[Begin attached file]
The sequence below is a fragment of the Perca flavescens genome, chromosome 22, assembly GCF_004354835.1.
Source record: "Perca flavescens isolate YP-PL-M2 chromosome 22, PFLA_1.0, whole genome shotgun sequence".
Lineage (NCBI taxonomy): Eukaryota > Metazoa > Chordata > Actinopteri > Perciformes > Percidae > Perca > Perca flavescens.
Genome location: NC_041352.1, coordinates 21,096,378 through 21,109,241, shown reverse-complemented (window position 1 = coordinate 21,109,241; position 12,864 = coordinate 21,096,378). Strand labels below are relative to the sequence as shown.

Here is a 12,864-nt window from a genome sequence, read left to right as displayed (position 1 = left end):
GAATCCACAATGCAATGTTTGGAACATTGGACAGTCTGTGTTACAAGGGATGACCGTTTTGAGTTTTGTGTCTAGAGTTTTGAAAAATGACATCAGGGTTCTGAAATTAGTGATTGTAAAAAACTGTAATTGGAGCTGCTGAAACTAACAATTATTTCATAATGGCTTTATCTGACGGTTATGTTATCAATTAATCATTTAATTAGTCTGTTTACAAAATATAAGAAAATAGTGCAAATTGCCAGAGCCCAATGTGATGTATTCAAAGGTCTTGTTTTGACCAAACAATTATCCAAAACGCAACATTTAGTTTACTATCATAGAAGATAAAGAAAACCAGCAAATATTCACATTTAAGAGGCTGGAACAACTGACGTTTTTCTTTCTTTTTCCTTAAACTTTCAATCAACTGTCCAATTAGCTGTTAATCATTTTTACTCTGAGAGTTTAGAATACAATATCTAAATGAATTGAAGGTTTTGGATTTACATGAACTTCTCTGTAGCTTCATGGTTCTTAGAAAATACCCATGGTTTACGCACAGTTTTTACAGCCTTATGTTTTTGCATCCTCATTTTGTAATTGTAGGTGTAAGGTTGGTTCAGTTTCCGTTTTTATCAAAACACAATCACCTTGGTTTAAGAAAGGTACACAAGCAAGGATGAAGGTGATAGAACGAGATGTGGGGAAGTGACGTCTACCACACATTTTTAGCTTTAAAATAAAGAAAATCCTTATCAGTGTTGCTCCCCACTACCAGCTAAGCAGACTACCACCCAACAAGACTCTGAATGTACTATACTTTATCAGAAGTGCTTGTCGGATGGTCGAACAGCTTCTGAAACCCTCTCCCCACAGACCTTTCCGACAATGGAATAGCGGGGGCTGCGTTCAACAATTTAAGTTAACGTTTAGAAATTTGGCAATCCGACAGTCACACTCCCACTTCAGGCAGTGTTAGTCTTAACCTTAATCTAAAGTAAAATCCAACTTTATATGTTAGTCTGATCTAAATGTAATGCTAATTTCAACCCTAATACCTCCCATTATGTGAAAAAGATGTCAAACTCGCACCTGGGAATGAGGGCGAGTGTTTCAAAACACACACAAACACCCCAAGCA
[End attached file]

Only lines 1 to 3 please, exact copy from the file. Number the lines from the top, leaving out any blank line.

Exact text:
The sequence below is a fragment of the Perca flavescens genome, chromosome 22, assembly GCF_004354835.1.
Source record: "Perca flavescens isolate YP-PL-M2 chromosome 22, PFLA_1.0, whole genome shotgun sequence".
Lineage (NCBI taxonomy): Eukaryota > Metazoa > Chordata > Actinopteri > Perciformes > Percidae > Perca > Perca flavescens.